Edge detection hypothesis and motion detection mechanism

Although the edge detection hypothesis is valid for explaining the mechanism causing the fluttering-heart illusion, its relation to the motion detection mechanism is not clear. In the edge detection hypothesis, the mechanism causing the fluttering-heart illusion is explained without the motion detection mechanism (see Fig. 2). However, the fluttering-heart illusion is a phenomenon of motion perception; therefore, the mechanism causing it is obviously related to the motion detection mechanism. We need to relate the edge detection hypothesis to motion detection mechanism.

The effect of luminance contrast on motion perception would be important for clarifying the relation between the edge detection hypothesis and the motion detection mechanism. In particular, the effect on the perception of global motion would be crucial because the perceived motion in the fluttering-heart illusion is global motion. According to previous studies, the increment of luminance contrast facilitates the perception of global motion [28]. In other words, the perception of global motion is made difficult with decreasing luminance contrast. Such phenomena are explained based on the characteristics of the motion detection mechanism [28]. That is, when luminance contrast is low, local motion detectors generate weak motion signals, and these weak motion signals are input into global motion detectors. As the results, the perception of global motion is made difficult. We could relate the edge detection hypothesis to the motion detection mechanism if the slow latencies of edge detection were relevant to generating weak motion signals. This is our future work.

Effects of physical afterimages caused by characteristics of liquid crystal displays (LCDs)

Although no observers reported any afterimages of the stimuli in Experiments 1 and 2, there were physical afterimages caused by the characteristics of LCDs. According to previous studies, actual exposure duration of stimuli presented with LCDs becomes longer than exposure duration calculated from the refresh rate of video cards [29]. Response time of LCDs causes such phenomena. When the actual exposure duration of one video frame is longer than the exposure duration calculated from the refresh rate, motion stimuli are with physical afterimages. Thus, we need to discuss the effects of such physical afterimages on the results obtained from Experiments 1 and 2.

The results obtained from Experiments 1 and 2 would be inexplainable based on physical afterimages caused by the characteristics of LCDs. To explain the results of Experiment 1, we need assuming that the effect of physical afterimages on edge detection differs between conditions of luminance contrast. For instance, physical afterimages facilitate high luminance contrast edge detection and obstruct low luminance contrast edge detection. Similarly, the assumption that the effect of physical afterimages differs between the first- and second-order edges is necessary for explaining the results of Experiment 2. For instance, physical afterimages facilitate detecting the first-order edges and obstruct detecting the second-order edges. However, such assumptions seem to unreasonable because physical afterimages would work as noise in the edge detection mechanism. It seems reasonable to assume physical afterimages obstruct detecting any edges. This assumption means that the results of Experiments 1 and 2 are inexplainable based on physical afterimages. We intend to examine these assumptions in the near future.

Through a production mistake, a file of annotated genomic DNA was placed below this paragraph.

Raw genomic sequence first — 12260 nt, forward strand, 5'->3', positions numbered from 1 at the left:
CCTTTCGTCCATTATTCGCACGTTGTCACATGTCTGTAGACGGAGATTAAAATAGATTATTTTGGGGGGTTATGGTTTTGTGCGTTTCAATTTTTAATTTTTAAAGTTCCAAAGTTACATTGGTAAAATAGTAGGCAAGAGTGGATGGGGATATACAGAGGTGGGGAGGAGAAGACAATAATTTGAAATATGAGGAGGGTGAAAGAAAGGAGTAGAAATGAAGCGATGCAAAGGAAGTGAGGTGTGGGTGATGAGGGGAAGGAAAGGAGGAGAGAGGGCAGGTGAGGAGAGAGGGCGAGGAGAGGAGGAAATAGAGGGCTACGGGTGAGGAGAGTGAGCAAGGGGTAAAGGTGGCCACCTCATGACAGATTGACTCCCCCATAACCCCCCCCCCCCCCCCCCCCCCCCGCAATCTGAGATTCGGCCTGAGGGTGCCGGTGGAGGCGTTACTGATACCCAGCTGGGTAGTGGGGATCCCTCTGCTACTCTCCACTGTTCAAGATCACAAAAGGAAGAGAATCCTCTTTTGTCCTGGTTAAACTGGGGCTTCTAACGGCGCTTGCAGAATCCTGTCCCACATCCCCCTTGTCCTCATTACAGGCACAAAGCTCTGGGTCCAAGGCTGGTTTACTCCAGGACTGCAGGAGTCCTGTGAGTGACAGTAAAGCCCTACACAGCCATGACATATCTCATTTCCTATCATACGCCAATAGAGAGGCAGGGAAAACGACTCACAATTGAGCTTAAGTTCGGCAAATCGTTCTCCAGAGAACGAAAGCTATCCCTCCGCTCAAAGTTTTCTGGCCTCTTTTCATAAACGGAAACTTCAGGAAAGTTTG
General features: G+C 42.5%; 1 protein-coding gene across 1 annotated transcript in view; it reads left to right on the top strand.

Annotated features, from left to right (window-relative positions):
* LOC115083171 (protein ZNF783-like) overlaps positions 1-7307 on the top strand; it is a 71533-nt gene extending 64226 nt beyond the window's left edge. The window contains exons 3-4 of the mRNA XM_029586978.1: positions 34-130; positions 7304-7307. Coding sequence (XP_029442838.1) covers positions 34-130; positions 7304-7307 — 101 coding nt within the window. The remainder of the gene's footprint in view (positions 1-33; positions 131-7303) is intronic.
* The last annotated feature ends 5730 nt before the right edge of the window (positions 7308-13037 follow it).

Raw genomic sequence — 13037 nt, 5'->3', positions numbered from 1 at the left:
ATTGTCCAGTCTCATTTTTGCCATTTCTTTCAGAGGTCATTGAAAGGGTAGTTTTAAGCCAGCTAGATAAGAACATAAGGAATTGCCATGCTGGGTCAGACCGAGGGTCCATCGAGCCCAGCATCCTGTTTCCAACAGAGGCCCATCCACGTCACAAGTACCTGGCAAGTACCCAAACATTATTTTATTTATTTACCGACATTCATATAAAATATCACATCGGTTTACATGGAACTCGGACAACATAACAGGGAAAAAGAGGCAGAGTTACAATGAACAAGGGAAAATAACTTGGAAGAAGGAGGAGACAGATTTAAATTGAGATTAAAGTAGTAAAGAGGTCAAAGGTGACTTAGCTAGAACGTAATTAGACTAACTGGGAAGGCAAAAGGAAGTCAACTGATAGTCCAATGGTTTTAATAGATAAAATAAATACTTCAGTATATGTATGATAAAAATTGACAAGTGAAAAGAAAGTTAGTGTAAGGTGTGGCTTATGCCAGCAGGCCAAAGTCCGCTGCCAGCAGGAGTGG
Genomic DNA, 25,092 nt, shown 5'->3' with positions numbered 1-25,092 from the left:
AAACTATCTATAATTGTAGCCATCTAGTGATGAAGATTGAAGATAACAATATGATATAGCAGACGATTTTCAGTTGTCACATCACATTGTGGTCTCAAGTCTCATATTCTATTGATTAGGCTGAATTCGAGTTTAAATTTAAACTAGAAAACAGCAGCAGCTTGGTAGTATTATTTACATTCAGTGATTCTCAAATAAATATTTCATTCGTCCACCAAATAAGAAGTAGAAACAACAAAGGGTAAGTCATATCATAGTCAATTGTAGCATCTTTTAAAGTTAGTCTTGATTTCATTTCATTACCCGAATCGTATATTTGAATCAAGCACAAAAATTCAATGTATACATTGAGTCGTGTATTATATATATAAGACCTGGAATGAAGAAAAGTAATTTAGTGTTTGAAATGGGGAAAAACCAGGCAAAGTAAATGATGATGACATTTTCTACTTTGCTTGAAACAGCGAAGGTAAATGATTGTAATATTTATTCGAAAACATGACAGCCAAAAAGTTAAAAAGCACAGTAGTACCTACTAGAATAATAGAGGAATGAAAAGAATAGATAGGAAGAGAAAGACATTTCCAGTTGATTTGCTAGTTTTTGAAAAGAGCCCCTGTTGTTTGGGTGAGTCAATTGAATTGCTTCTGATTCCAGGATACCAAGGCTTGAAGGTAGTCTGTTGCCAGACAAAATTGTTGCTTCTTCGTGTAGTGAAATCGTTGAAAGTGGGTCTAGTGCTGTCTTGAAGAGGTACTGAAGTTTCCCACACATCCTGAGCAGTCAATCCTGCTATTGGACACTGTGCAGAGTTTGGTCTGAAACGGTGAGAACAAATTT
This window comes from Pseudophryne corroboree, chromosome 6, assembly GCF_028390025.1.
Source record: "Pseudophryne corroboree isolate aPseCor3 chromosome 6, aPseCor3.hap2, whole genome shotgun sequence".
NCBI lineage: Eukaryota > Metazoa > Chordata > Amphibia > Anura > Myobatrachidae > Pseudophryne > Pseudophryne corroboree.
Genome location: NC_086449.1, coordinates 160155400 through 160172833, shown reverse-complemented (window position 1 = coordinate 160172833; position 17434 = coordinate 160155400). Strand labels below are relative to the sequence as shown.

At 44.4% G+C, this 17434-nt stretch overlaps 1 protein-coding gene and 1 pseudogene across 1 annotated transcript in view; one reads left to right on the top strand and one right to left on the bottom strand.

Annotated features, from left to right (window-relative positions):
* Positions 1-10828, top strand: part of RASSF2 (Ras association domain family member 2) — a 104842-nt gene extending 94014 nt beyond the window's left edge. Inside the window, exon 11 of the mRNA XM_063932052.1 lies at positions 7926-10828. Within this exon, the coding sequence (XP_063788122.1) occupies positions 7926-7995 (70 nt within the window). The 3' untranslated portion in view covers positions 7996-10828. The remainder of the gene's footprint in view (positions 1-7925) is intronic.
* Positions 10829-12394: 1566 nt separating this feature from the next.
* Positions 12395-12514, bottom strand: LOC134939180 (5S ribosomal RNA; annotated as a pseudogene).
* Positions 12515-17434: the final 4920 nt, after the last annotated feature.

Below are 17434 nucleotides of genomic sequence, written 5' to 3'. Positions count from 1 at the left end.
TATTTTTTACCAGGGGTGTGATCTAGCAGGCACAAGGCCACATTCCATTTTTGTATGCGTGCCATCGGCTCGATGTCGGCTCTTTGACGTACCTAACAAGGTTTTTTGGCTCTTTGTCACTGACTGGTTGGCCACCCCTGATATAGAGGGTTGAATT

Conclusion

This paper described two experiments examining the mechanism causing the fluttering-heart illusion. In Experiment 1, the effect of edges’ luminance contrasts on the fluttering-heart illusion was examined, and edges’ luminance contrasts determined the direction and amount of the illusion. Experiment 2 examined the first- and second-order edges’ effect on the fluttering-heart illusion and differences in the latencies of detection between the first- and second-order edges were observed to cause the illusion. The results obtained from Experiments 1 and 2 indicated that differences in the latencies of edge detection caused the fluttering-heart illusion.

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Acknowledgements

This study is a revision of the authors’ poster presentations at the 2014 winter meeting of the Vision Society of Japan, the 10th Asia-Pacific Conference on Vision, and the 37th European Conference on Visual Perception.

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Correspondence to Masahiro Suzuki.

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Suzuki, M., Yanaka, K. Different latencies of edge detection cause the fluttering-heart illusion. Opt Rev 28, 159–173 (2021). https://doi.org/10.1007/s10043-021-00646-8

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Keywords

  • Fluttering-heart illusion
  • Optical illusion
  • Edge detection
  • Luminance contrast
  • First-order edge
  • Second-order edge